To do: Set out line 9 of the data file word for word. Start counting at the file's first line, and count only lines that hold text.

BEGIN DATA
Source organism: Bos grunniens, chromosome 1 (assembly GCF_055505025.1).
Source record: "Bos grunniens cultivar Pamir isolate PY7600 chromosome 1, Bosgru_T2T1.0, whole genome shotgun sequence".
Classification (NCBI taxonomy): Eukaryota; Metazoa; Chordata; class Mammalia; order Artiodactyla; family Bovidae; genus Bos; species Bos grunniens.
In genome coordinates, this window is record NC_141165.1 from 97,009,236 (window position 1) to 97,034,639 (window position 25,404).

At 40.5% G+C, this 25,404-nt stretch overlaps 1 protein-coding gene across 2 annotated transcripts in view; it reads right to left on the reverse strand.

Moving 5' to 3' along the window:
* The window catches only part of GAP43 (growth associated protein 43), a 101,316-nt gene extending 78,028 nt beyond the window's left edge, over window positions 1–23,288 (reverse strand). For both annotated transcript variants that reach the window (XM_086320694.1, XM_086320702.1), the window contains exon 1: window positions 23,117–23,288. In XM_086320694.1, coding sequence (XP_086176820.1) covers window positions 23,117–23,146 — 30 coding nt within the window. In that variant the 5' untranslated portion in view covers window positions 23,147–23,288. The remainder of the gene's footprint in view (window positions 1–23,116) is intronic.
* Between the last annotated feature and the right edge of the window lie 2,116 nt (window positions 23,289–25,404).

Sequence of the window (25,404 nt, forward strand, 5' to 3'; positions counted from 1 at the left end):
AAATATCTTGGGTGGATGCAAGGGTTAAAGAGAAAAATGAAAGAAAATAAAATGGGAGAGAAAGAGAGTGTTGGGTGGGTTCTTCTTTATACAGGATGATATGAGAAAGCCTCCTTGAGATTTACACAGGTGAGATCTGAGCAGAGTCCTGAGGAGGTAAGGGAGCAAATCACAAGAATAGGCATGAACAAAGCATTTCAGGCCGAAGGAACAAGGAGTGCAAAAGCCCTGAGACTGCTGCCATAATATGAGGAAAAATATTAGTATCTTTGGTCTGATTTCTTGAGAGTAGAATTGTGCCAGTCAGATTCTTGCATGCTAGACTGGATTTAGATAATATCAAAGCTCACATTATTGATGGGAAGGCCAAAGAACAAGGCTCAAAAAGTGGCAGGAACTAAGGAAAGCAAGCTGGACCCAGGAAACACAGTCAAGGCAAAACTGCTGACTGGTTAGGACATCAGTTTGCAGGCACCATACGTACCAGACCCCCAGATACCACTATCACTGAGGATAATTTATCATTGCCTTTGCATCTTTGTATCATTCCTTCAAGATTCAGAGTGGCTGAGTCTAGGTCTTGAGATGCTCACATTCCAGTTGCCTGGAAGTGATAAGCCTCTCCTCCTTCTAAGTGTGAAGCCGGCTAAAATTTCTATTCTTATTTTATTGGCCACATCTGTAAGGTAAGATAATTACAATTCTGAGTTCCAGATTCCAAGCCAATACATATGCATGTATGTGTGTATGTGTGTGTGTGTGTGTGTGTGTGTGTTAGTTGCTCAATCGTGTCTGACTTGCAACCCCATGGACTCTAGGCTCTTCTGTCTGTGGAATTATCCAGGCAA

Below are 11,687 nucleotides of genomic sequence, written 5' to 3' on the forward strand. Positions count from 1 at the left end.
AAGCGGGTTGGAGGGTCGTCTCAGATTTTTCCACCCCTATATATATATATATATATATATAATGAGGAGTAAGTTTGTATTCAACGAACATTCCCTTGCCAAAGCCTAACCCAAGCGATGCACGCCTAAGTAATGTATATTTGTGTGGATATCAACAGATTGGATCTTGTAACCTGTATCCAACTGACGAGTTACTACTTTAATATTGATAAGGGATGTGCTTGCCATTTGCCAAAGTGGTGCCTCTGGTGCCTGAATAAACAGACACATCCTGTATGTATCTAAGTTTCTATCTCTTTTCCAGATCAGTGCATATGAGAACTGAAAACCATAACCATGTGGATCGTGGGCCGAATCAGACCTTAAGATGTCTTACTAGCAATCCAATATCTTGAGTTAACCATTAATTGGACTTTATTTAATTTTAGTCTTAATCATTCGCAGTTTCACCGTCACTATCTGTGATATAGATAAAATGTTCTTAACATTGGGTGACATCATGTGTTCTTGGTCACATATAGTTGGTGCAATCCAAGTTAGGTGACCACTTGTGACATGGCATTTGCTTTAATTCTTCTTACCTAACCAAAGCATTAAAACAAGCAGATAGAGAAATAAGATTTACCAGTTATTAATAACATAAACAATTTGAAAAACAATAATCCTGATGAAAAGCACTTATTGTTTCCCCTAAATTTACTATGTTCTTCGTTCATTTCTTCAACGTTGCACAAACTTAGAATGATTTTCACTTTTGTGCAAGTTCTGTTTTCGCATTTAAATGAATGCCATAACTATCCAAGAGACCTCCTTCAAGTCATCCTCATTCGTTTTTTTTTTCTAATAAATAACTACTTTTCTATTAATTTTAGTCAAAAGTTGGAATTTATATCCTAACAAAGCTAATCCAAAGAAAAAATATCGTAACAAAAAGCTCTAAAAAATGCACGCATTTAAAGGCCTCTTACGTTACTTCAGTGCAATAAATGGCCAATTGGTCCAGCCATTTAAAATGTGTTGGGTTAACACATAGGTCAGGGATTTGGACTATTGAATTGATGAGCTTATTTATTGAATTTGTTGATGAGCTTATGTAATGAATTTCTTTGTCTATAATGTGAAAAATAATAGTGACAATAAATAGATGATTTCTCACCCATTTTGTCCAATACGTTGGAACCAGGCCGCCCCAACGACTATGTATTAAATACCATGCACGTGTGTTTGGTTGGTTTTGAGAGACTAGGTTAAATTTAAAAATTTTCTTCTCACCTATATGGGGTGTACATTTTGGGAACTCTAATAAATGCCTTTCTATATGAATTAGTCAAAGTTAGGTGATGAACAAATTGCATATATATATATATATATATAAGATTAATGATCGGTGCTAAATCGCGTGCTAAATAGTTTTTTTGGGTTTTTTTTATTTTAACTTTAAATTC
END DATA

Sequence of the window (25,404 nt, forward strand, 5' to 3'; positions counted from 1 at the left end):